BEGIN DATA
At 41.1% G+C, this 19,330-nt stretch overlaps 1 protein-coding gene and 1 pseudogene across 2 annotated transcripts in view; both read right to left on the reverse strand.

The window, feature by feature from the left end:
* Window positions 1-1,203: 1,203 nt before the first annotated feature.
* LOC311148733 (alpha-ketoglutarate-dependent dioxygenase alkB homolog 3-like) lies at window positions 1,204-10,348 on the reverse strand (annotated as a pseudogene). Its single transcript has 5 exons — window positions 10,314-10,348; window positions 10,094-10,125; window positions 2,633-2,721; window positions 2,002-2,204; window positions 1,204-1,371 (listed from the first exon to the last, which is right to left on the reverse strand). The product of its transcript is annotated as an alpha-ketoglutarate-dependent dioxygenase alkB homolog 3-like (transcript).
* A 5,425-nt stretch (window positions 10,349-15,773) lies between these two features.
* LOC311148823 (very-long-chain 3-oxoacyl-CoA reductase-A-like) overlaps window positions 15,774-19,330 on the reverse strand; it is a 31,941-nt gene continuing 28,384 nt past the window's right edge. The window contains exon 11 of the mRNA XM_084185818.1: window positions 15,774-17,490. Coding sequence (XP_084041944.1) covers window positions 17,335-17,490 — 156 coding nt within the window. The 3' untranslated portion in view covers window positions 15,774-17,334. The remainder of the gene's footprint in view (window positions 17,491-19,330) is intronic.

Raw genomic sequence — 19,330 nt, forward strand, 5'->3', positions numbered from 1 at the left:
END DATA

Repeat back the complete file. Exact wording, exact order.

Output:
At 41.1% G+C, this 19,330-nt stretch overlaps 1 protein-coding gene and 1 pseudogene across 2 annotated transcripts in view; both read right to left on the reverse strand.

The window, feature by feature from the left end:
* Window positions 1-1,203: 1,203 nt before the first annotated feature.
* LOC311148733 (alpha-ketoglutarate-dependent dioxygenase alkB homolog 3-like) lies at window positions 1,204-10,348 on the reverse strand (annotated as a pseudogene). Its single transcript has 5 exons — window positions 10,314-10,348; window positions 10,094-10,125; window positions 2,633-2,721; window positions 2,002-2,204; window positions 1,204-1,371 (listed from the first exon to the last, which is right to left on the reverse strand). The product of its transcript is annotated as an alpha-ketoglutarate-dependent dioxygenase alkB homolog 3-like (transcript).
* A 5,425-nt stretch (window positions 10,349-15,773) lies between these two features.
* LOC311148823 (very-long-chain 3-oxoacyl-CoA reductase-A-like) overlaps window positions 15,774-19,330 on the reverse strand; it is a 31,941-nt gene continuing 28,384 nt past the window's right edge. The window contains exon 11 of the mRNA XM_084185818.1: window positions 15,774-17,490. Coding sequence (XP_084041944.1) covers window positions 17,335-17,490 — 156 coding nt within the window. The 3' untranslated portion in view covers window positions 15,774-17,334. The remainder of the gene's footprint in view (window positions 17,491-19,330) is intronic.

Raw genomic sequence — 19,330 nt, forward strand, 5'->3', positions numbered from 1 at the left: